Did you watch both videos, or did you decide ahead of time on a preferred method? Either solution strategy will work for ** almost** any system, but there are a few more things to consider:

- If your system has three equations and three unknowns, you will solve it the exact same way, only the dimensions of matrices will be bigger.

Here is an example of a system of three equations with three unknowns using RREF to solve:

* Notice the placement of the **0**’s and the diagonal of **1**’s when the calculator changes the matrix to reduced row echelon form.

Or, here is the same system of three equations with three unknowns using an inverse matrix to solve:

- If an equation is missing a variable, make sure you make the coefficient of that variable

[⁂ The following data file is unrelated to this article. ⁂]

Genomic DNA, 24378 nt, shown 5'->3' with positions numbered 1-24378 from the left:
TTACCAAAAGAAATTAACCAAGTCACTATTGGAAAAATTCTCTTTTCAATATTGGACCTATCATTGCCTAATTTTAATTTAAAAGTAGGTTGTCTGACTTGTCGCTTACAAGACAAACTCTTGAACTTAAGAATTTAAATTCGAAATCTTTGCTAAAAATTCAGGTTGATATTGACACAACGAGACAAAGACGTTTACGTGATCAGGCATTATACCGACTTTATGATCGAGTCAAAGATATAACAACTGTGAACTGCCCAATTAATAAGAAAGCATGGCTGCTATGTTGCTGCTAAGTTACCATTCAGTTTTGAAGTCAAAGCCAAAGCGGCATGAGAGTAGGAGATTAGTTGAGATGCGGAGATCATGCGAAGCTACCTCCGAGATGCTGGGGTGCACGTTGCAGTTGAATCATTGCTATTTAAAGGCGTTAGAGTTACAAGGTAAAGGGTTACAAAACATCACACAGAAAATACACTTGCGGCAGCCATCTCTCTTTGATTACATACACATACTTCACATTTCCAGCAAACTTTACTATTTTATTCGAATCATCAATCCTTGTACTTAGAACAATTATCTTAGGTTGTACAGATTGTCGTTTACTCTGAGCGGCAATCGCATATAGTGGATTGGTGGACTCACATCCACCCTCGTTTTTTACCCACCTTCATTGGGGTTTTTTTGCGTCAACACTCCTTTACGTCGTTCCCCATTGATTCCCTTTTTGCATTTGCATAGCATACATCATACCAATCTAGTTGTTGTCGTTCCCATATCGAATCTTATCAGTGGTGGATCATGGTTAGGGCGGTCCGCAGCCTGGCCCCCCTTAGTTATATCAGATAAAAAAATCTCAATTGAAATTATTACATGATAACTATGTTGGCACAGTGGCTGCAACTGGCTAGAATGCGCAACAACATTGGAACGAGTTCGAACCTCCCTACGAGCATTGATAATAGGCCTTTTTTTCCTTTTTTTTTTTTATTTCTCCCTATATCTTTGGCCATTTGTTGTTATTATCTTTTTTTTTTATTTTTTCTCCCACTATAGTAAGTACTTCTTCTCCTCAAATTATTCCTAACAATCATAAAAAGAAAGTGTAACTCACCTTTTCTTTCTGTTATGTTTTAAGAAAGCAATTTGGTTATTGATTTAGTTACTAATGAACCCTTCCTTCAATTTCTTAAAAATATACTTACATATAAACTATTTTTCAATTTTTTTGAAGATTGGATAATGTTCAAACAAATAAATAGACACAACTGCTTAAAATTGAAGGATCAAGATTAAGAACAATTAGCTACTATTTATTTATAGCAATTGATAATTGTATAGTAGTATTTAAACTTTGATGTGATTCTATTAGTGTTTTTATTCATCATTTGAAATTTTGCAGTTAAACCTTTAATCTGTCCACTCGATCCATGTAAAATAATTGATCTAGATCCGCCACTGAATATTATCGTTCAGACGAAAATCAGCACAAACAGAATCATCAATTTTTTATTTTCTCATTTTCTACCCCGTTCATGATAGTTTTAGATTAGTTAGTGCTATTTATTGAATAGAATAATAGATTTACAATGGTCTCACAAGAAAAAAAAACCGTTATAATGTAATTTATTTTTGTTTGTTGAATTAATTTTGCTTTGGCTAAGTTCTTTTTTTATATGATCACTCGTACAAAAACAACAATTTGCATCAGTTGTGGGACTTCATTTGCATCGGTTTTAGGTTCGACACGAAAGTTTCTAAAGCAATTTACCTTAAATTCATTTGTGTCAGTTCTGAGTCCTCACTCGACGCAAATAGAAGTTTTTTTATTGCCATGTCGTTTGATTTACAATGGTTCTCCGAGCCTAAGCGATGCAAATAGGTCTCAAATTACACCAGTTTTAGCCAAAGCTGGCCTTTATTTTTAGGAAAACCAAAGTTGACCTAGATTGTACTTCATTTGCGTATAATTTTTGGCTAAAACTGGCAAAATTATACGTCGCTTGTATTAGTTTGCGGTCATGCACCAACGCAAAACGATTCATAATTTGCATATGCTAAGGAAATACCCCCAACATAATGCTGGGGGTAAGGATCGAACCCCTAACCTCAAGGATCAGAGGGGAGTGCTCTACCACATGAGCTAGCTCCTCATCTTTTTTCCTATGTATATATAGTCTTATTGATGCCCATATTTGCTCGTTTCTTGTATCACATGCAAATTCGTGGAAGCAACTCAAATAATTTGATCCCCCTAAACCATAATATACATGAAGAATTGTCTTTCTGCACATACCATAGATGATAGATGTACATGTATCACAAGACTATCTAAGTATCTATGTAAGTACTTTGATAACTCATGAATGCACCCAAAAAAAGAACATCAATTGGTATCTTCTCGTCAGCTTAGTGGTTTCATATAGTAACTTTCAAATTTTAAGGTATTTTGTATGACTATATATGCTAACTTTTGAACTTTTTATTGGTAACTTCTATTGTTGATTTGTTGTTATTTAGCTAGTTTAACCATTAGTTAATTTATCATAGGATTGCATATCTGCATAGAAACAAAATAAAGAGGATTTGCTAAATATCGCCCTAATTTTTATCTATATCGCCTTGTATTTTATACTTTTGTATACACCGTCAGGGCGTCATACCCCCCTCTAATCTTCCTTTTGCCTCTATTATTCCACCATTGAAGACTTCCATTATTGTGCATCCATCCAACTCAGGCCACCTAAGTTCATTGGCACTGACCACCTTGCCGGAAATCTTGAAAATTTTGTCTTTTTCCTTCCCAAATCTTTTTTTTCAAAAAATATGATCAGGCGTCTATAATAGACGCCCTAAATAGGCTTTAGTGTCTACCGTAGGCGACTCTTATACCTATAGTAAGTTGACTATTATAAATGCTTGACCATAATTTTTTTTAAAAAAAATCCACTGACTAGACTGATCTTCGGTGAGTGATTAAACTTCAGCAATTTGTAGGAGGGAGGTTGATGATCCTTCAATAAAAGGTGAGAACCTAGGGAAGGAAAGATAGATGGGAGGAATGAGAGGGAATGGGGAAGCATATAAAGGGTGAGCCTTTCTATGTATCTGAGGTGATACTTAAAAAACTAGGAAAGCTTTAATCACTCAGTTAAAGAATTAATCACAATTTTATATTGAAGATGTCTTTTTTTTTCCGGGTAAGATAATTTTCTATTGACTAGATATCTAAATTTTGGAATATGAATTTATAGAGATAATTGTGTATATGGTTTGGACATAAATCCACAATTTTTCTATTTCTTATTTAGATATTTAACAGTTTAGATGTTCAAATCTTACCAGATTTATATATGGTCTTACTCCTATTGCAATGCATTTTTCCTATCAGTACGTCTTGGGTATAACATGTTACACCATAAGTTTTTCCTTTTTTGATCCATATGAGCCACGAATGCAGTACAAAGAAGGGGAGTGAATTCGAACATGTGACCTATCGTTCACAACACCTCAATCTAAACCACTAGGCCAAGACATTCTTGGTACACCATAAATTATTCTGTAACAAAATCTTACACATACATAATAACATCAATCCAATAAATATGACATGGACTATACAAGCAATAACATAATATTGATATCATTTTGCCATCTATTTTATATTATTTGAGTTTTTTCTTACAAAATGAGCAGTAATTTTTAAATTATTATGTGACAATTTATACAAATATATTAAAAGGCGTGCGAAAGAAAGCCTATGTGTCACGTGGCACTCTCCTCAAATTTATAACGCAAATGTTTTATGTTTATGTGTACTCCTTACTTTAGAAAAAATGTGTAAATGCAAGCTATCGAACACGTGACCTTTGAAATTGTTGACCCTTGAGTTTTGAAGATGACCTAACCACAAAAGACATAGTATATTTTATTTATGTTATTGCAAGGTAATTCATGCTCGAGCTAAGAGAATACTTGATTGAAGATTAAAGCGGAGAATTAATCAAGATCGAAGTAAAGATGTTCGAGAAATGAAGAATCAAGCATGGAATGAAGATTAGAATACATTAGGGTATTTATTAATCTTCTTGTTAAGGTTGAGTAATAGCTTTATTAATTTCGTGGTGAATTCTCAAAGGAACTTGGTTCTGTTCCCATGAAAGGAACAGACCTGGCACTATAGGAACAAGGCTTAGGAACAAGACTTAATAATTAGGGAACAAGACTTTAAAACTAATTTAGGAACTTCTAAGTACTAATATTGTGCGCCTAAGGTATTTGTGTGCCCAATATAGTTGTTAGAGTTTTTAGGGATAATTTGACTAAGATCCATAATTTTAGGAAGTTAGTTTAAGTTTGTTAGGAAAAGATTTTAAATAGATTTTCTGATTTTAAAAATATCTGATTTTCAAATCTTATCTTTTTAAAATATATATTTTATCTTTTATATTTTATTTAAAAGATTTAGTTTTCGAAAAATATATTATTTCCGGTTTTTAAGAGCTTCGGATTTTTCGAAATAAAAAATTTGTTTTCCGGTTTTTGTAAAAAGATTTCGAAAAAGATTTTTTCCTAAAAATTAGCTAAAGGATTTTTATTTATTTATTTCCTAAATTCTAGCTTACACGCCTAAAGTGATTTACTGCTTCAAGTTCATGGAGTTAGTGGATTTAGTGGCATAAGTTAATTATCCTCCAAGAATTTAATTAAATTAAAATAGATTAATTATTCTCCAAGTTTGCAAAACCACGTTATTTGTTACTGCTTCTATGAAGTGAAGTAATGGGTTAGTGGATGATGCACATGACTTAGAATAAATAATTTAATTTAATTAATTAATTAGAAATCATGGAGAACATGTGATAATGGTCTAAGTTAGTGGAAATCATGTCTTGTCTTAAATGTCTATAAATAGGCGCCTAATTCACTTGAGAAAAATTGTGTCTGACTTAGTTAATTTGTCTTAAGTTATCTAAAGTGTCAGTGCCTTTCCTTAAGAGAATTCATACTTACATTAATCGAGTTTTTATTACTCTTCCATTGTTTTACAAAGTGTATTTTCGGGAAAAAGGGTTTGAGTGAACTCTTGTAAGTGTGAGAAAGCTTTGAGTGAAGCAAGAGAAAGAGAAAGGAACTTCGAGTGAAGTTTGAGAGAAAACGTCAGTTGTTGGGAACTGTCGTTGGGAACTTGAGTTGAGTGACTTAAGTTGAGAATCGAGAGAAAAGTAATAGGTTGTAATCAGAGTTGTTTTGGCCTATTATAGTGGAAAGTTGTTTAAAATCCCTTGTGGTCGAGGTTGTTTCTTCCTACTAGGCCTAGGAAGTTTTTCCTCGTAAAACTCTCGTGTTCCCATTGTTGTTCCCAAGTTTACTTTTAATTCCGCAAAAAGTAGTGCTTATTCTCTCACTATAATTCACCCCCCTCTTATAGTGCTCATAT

**0.**

- If you are using an
inverse matrix
to solve a system with
no solution
or
infinitely many solutions, you will get an error on your calculator because the coefficient matrix does not have an inverse.

Unfortunately, you won’t know if your system has no solution or infinitely many solutions, and you will have to resort to an algebraic solution (or use RREF) to solve the system. - If you solve a system of equations using RREF that has infinitely many solutions, your last row will be all 0’s.

You should interpret this as meaning**0**; therefore, there are infinitely many values of*x*+ 0*y*= 0*x*and*y*that would satisfy the system of equations. - But if you try solving a system of equations using RREF that has no solution, the resulting matrix will look something like these examples.

How should we interpret this? For the example on the left, the bottom row would mean **0 x + 0y = 1**. For any ordered pair